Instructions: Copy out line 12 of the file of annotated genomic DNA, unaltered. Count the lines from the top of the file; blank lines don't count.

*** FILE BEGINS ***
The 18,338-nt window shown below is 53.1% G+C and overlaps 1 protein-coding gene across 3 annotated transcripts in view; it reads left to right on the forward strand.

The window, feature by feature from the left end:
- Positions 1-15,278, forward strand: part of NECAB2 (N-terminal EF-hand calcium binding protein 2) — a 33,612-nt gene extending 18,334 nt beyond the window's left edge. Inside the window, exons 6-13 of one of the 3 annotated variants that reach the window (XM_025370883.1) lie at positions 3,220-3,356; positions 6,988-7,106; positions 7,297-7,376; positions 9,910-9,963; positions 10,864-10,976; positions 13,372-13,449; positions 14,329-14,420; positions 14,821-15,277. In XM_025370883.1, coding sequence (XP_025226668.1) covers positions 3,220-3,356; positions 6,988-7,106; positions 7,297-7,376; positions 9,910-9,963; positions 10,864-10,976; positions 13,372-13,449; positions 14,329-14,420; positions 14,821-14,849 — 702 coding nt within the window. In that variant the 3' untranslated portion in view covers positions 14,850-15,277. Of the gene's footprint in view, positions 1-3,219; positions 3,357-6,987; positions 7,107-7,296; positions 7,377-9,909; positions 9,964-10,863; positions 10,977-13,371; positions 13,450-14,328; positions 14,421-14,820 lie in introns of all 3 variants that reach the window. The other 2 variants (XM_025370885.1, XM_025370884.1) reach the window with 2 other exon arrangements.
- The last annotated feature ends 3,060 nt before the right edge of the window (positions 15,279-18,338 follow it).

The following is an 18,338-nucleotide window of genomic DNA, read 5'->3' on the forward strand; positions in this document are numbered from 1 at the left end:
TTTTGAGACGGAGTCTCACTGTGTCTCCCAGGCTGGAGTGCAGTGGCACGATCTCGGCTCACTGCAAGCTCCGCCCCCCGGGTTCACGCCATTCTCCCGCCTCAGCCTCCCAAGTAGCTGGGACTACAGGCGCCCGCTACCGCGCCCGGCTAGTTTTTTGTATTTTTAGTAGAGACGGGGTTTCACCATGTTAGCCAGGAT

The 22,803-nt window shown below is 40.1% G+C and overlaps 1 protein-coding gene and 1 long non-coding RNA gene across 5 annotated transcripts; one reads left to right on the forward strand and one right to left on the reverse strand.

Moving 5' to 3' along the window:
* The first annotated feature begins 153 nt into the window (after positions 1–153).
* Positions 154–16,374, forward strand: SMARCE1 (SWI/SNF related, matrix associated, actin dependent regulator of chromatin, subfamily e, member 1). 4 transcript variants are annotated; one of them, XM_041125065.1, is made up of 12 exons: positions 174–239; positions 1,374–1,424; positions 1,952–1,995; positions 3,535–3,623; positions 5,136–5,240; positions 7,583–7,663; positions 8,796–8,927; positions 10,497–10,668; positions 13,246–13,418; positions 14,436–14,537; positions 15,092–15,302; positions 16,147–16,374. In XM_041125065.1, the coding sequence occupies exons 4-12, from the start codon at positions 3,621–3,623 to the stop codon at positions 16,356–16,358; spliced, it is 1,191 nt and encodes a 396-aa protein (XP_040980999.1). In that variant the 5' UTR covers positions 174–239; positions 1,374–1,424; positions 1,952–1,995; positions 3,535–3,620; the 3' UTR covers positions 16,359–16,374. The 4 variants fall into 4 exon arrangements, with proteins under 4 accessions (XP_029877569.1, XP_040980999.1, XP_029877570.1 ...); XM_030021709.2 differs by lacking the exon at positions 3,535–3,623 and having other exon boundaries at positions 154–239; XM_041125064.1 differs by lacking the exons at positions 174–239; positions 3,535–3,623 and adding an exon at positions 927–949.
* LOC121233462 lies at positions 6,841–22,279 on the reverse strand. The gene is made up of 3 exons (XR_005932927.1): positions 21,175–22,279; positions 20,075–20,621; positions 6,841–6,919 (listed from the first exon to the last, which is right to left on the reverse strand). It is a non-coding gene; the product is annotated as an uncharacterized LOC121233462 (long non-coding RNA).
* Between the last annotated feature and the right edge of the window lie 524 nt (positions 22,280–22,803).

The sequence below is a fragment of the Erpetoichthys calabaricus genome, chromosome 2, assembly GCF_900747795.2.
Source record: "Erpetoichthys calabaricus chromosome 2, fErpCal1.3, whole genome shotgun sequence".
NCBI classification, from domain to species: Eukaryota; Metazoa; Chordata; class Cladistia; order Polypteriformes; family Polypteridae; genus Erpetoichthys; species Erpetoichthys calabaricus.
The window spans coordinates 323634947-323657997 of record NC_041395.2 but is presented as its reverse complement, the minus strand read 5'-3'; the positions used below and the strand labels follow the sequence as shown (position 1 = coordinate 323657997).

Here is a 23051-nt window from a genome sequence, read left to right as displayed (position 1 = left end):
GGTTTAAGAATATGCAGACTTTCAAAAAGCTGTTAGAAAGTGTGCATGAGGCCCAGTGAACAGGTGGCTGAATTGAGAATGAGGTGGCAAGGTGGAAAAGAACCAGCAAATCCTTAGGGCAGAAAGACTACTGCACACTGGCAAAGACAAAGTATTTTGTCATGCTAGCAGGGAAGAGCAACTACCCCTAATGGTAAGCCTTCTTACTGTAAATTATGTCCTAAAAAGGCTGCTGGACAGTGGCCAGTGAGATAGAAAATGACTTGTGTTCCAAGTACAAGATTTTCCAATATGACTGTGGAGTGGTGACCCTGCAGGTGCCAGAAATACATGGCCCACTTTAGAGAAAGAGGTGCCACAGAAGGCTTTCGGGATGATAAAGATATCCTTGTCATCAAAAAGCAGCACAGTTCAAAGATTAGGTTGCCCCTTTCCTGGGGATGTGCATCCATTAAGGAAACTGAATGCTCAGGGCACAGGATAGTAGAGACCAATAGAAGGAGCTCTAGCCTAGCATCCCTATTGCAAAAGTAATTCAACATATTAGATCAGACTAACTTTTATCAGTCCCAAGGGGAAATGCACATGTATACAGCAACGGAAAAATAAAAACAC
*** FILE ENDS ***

* Between the last annotated feature and the right edge of the window lie 524 nt (positions 22,280–22,803).